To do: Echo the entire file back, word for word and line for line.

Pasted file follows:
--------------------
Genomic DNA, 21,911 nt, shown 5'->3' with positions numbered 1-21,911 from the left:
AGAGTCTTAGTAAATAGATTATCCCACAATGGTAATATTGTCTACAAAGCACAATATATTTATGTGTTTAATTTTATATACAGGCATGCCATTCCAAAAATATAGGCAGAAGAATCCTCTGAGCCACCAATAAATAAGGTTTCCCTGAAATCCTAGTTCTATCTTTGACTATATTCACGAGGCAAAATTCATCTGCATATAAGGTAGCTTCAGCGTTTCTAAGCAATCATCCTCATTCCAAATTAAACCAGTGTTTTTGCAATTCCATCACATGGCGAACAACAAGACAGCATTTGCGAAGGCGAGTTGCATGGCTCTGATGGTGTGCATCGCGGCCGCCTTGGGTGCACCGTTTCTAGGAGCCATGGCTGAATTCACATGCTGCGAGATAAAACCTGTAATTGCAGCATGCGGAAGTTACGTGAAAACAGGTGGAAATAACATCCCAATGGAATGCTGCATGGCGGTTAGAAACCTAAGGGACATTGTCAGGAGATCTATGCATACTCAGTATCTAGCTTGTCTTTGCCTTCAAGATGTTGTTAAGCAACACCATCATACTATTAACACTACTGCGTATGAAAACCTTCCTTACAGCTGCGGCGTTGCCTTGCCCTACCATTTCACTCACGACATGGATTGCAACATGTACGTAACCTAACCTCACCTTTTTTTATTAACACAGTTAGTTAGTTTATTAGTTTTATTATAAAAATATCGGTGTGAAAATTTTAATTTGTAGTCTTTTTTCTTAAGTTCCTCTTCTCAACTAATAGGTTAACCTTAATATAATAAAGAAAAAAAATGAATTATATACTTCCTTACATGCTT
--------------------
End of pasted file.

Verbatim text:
Genomic DNA, 21,911 nt, shown 5'->3' with positions numbered 1-21,911 from the left:
AGAGTCTTAGTAAATAGATTATCCCACAATGGTAATATTGTCTACAAAGCACAATATATTTATGTGTTTAATTTTATATACAGGCATGCCATTCCAAAAATATAGGCAGAAGAATCCTCTGAGCCACCAATAAATAAGGTTTCCCTGAAATCCTAGTTCTATCTTTGACTATATTCACGAGGCAAAATTCATCTGCATATAAGGTAGCTTCAGCGTTTCTAAGCAATCATCCTCATTCCAAATTAAACCAGTGTTTTTGCAATTCCATCACATGGCGAACAACAAGACAGCATTTGCGAAGGCGAGTTGCATGGCTCTGATGGTGTGCATCGCGGCCGCCTTGGGTGCACCGTTTCTAGGAGCCATGGCTGAATTCACATGCTGCGAGATAAAACCTGTAATTGCAGCATGCGGAAGTTACGTGAAAACAGGTGGAAATAACATCCCAATGGAATGCTGCATGGCGGTTAGAAACCTAAGGGACATTGTCAGGAGATCTATGCATACTCAGTATCTAGCTTGTCTTTGCCTTCAAGATGTTGTTAAGCAACACCATCATACTATTAACACTACTGCGTATGAAAACCTTCCTTACAGCTGCGGCGTTGCCTTGCCCTACCATTTCACTCACGACATGGATTGCAACATGTACGTAACCTAACCTCACCTTTTTTTATTAACACAGTTAGTTAGTTTATTAGTTTTATTATAAAAATATCGGTGTGAAAATTTTAATTTGTAGTCTTTTTTCTTAAGTTCCTCTTCTCAACTAATAGGTTAACCTTAATATAATAAAGAAAAAAAATGAATTATATACTTCCTTACATGCTT